Ernst H, Ebert S, Kuster N, et al. (2007):
The aim of
this study was to assess potential carcinogenic effects on mice
of exposure to RFR from GSM (902MHz) and DCS (1747 MHz) handsets.
Restrained mice, after a period of acclimatization, were exposed
for 2 h per day, 5 days per week, over a period of 2 years. Three
different whole-body averaged SAR levels were used - 0.4, 1.2,
and 4.0 mW/g bw. Groups of mice were also sham-exposed.
no differences between the sham and exposed groups in food intake,
body weight gain, mortality, hematological analysis, or organ
no differences in the incidence of any particular tumour type
in the RF exposed groups as compared to the sham exposed groups.
While the incidences of hepatocellular carcinoma were similar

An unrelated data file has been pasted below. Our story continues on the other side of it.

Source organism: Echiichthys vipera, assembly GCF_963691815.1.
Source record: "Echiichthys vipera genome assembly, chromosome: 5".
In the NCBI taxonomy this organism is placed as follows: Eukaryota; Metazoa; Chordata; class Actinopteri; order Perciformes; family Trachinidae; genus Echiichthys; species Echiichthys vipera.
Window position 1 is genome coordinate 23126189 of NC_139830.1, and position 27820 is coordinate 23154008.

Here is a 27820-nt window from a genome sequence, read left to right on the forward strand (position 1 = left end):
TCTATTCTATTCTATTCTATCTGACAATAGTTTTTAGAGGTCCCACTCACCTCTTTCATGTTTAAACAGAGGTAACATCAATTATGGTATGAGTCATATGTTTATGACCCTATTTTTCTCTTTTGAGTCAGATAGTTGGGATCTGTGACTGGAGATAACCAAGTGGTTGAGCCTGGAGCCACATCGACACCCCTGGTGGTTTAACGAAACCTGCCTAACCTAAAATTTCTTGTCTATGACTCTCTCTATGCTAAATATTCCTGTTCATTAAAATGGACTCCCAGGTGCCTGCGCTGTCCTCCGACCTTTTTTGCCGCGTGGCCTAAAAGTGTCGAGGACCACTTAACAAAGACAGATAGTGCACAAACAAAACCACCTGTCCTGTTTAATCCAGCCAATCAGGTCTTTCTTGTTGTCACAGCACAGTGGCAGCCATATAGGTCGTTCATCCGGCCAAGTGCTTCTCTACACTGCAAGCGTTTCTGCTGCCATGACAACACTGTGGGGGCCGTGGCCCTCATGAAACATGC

in RFR and sham exposed groups, the incidence of liver adenomas
decreased with increasing dose levels. The incidences in the
high dose groups were statistically significantly different from
those in the sham exposed groups. The observed tumour rates were
within the range of historical control data.
conclusion, the present study produced no evidence that the exposure of male
and female B6C3F1 mice to wireless GSM and DCS radio frequency signals at a
whole body absorption rate of up to 4.0 W/kg resulted in any adverse health
effect or had any cumulative influence on the incidence or severity of neoplastic
and non-neoplastic background lesions, and thus the study did not provide any
evidence of RF possessing a carcinogenic potential".